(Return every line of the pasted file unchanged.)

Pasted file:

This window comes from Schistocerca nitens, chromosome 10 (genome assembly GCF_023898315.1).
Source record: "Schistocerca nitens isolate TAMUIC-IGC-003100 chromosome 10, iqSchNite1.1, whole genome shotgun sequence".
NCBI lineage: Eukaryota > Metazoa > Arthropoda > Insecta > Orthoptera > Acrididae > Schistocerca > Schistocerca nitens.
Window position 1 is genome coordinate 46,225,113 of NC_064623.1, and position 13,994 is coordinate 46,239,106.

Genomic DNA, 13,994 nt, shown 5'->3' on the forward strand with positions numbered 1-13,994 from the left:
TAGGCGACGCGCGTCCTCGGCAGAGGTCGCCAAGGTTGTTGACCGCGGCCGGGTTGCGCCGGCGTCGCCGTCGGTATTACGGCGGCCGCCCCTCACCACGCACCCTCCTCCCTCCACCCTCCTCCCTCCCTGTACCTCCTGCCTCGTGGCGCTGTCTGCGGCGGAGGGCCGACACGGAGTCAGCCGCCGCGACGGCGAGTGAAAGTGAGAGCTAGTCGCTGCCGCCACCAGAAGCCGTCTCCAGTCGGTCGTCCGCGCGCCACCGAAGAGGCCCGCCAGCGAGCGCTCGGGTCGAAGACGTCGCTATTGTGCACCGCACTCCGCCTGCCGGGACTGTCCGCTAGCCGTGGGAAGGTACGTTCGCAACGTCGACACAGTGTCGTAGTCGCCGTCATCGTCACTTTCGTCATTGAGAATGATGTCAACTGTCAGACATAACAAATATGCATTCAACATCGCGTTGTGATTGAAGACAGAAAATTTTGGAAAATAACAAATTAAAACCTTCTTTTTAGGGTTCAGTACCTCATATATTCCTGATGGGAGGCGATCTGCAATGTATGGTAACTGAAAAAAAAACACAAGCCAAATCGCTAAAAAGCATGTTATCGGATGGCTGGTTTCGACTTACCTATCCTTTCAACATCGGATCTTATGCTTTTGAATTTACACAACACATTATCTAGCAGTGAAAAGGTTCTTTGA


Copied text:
This window comes from Schistocerca nitens, chromosome 10 (genome assembly GCF_023898315.1).
Source record: "Schistocerca nitens isolate TAMUIC-IGC-003100 chromosome 10, iqSchNite1.1, whole genome shotgun sequence".
NCBI lineage: Eukaryota > Metazoa > Arthropoda > Insecta > Orthoptera > Acrididae > Schistocerca > Schistocerca nitens.
Window position 1 is genome coordinate 46,225,113 of NC_064623.1, and position 13,994 is coordinate 46,239,106.

Genomic DNA, 13,994 nt, shown 5'->3' on the forward strand with positions numbered 1-13,994 from the left:
TAGGCGACGCGCGTCCTCGGCAGAGGTCGCCAAGGTTGTTGACCGCGGCCGGGTTGCGCCGGCGTCGCCGTCGGTATTACGGCGGCCGCCCCTCACCACGCACCCTCCTCCCTCCACCCTCCTCCCTCCCTGTACCTCCTGCCTCGTGGCGCTGTCTGCGGCGGAGGGCCGACACGGAGTCAGCCGCCGCGACGGCGAGTGAAAGTGAGAGCTAGTCGCTGCCGCCACCAGAAGCCGTCTCCAGTCGGTCGTCCGCGCGCCACCGAAGAGGCCCGCCAGCGAGCGCTCGGGTCGAAGACGTCGCTATTGTGCACCGCACTCCGCCTGCCGGGACTGTCCGCTAGCCGTGGGAAGGTACGTTCGCAACGTCGACACAGTGTCGTAGTCGCCGTCATCGTCACTTTCGTCATTGAGAATGATGTCAACTGTCAGACATAACAAATATGCATTCAACATCGCGTTGTGATTGAAGACAGAAAATTTTGGAAAATAACAAATTAAAACCTTCTTTTTAGGGTTCAGTACCTCATATATTCCTGATGGGAGGCGATCTGCAATGTATGGTAACTGAAAAAAAAACACAAGCCAAATCGCTAAAAAGCATGTTATCGGATGGCTGGTTTCGACTTACCTATCCTTTCAACATCGGATCTTATGCTTTTGAATTTACACAACACATTATCTAGCAGTGAAAAGGTTCTTTGA